Jessica’s Natural Foods Provides Gluten-Free Comfort
When Jessica Mindell’s husband, Jeff, cut gluten out of his diet, he had one request: Could she make him a gluten-free version of her homemade granola?
“I love to bake, I’m passionate about it,” says Jessica. But when Jeff decided to change his eating habits, “no one was selling a gluten-free, oat-based granola.”
An engineer by trade, she began tinkering and testing in her spare time to get the mix exactly right. “I started experimenting in my home kitchen. I’d make three to five batches of granola, pack it up in plastic bags and give it to friends, and I kept honing, tweaking, doing blind taste tests.”
Not only did she hit on a version that people loved to eat, her timing was great: Searches for gluten-free alternatives began to soar in the late 2000s.
Producing on a large scale meant finding a certified gluten-free facility that could process larger amounts. In the beginning that meant driving to Chicago once a month. “I had to go that far to find an entirely gluten-free bakery. I’d go, make the granola, package it, load up my SUV, and come home. One time, I drove home in a blizzard, and it was really scary. I said, ‘I’ve got to find something else.’”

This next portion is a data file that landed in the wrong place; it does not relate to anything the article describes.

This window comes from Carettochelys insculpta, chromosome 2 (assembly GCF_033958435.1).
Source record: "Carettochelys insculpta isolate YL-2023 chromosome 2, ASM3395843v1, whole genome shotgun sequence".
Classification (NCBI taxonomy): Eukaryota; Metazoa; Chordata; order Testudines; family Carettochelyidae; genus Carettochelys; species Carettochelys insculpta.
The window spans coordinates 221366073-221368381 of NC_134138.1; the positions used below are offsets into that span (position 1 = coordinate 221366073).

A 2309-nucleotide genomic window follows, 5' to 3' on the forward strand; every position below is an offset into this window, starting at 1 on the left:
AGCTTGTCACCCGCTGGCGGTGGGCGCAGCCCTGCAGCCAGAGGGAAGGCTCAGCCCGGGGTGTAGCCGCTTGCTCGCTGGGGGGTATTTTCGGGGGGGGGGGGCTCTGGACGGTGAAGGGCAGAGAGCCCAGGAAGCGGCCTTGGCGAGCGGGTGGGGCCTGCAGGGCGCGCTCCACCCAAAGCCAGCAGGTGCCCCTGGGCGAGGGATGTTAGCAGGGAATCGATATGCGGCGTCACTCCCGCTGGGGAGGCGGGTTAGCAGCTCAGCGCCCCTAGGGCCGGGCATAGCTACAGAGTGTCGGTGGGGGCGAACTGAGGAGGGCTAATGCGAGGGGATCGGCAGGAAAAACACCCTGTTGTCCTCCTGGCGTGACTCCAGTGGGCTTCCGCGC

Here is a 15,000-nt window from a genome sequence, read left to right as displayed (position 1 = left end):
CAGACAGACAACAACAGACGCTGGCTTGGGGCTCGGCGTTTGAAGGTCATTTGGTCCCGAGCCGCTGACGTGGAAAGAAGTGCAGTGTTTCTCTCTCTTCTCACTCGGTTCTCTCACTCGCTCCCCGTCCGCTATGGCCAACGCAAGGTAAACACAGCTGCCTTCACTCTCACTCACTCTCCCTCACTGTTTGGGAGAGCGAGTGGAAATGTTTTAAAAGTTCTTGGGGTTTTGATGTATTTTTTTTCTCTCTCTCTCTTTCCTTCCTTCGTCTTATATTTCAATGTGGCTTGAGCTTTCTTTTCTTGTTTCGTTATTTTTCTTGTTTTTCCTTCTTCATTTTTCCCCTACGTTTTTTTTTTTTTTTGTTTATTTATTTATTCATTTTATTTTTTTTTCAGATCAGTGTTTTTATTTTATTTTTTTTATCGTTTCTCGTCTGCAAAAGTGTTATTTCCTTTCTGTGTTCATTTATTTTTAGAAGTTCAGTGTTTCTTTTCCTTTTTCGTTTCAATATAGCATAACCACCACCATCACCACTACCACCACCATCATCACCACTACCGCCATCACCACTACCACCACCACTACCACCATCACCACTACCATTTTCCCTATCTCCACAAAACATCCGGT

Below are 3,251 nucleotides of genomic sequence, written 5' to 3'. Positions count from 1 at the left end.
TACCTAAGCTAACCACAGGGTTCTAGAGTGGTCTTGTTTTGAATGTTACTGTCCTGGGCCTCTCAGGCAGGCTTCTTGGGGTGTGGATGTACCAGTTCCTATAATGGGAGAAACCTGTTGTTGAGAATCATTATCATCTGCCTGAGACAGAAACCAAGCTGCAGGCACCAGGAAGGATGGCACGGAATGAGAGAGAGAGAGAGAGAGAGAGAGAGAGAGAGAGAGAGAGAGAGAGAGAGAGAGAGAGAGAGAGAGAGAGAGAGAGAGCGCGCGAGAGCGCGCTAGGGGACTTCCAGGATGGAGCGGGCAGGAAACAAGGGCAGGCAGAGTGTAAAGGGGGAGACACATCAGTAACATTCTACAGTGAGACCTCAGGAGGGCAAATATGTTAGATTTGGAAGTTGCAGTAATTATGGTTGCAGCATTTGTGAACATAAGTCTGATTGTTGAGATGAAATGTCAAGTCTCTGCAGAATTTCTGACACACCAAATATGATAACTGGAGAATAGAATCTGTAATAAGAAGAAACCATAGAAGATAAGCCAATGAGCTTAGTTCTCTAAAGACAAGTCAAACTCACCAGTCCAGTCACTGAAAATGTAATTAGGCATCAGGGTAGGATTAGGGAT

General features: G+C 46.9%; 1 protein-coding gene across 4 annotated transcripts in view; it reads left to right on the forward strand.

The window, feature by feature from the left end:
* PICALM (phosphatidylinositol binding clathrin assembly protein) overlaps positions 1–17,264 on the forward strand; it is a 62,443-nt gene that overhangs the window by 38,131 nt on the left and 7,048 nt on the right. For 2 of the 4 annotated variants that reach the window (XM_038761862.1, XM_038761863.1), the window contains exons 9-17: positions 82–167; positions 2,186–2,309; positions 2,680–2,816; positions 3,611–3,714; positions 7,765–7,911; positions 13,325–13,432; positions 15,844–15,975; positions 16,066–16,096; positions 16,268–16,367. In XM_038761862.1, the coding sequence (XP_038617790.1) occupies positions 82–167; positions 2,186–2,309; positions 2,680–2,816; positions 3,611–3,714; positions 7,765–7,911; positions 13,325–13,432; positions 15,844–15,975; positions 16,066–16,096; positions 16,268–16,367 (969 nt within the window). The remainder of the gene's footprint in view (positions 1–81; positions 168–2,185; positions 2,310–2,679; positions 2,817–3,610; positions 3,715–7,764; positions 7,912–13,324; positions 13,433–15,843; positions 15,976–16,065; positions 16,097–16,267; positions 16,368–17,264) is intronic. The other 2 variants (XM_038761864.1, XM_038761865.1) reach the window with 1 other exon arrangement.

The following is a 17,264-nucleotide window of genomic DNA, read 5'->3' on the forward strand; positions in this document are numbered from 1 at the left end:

Fortunately, she can now choose from a number of gluten-free facilities closer to home—a big help now that she’s expanded her offerings and is currently selling in over 25 states. In addition to six flavors of granola—including Almond Cherry and Chocolate Chip—she’s developed a new line of baking mixes for cookies, cakes, muffins and an all-purpose gluten-free flour that can be swapped one-to-one with the wheat-based version.
“It turns out that rice is high in arsenic,” says Jessica. “If you’re not gluten-free, it not a big deal because a lot of people don’t consume that much rice. But if you are, so many available gluten-free [foods] are rice-based. We started to hear from people who were concerned about that.”
After intense experimentation she landed on teff, an ancient gluten-free grain used in Ethiopian cooking, as the base of her mixes. She orders it from a farm in Idaho.
“Whatever I create has to be nutritious, and it has to have a nice texture and flavor,” says Jessica. That holds true for Organic Strawberry Syrup, another Jeff idea as a way to get their kids to drink more milk. The syrup gets its color from beet juice, its flavor from organic strawberries and has also proven popular with adults who use it to sweeten ice tea and yogurt.
The Mindells agree, however, that the most important ingredient of all is gratitude. “Giving back is really important to us, and as corny as it sounds, we want to make the world a better place,” says Jessica; 5% of all profits go to a variety of organizations, including Gleaners, the Celiac Disease Institute and the Animal Welfare Institute.
To find Jessica’s products, use the store locator on the website, or order online. Be ready for what may be the best granola you’ve ever eaten—with or without gluten.
Find out more at JessicasNaturalfoods